A Comparison of Neural Networks and Center of Gravity in Muon Hit Position Estimation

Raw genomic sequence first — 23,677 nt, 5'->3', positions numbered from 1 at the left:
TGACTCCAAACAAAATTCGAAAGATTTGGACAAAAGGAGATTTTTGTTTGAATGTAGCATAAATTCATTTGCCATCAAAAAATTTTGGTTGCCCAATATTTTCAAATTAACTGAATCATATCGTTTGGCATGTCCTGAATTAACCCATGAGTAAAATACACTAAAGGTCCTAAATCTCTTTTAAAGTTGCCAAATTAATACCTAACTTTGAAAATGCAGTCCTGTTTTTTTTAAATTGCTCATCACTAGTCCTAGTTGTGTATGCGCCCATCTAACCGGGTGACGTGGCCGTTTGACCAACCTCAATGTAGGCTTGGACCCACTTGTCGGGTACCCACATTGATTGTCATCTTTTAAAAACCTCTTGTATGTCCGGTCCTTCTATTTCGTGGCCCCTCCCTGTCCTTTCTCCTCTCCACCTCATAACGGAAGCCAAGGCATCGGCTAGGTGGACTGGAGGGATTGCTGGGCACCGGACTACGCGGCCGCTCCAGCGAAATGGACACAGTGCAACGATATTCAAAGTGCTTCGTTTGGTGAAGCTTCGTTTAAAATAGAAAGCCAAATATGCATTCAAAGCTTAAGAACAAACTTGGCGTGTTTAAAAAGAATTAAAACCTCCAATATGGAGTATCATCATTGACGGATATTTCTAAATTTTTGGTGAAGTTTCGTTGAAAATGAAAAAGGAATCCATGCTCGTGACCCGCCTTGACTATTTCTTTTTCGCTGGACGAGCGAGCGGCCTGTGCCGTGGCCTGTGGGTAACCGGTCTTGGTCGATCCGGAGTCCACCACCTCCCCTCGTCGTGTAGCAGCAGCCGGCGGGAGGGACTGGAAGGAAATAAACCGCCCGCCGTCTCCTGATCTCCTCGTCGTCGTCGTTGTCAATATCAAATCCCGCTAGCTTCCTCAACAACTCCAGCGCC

The performance of cosmic-ray tomography systems is largely determined by their tracking accuracy. With conventional scintillation detector technology, good precision can be achieved with a small pitch between the elements of the detector array. Improving the resolution implies increasing the number of read-out channels, which in turn increases the complexity and cost of the tracking detectors. As an alternative to that, a scintillation plate detector coupled with multiple silicon photomultipliers could be used as a technically simple solution. In this paper, we present a comparison between two deep-learning-based methods and a conventional Center of Gravity (CoG) algorithm, used to calculate cosmic-ray muon hit positions on the plate detector using the signals from the photomultipliers. In this study, we generated a dataset of muon hits on a detector plate using the Monte Carlo simulation toolkit GEANT4. We demonstrate that two deep-learning-based methods outperform the conventional CoG algorithm by a significant margin. Our proposed algorithm, Fully Connected Network, produces a 0.72 mm average error measured in Euclidean distance between the actual and predicted hit coordinates, showing great improvement in comparison with CoG, which yields 1.41 mm on the same dataset. Additionally, we investigated the effects of different sensor configurations on performance.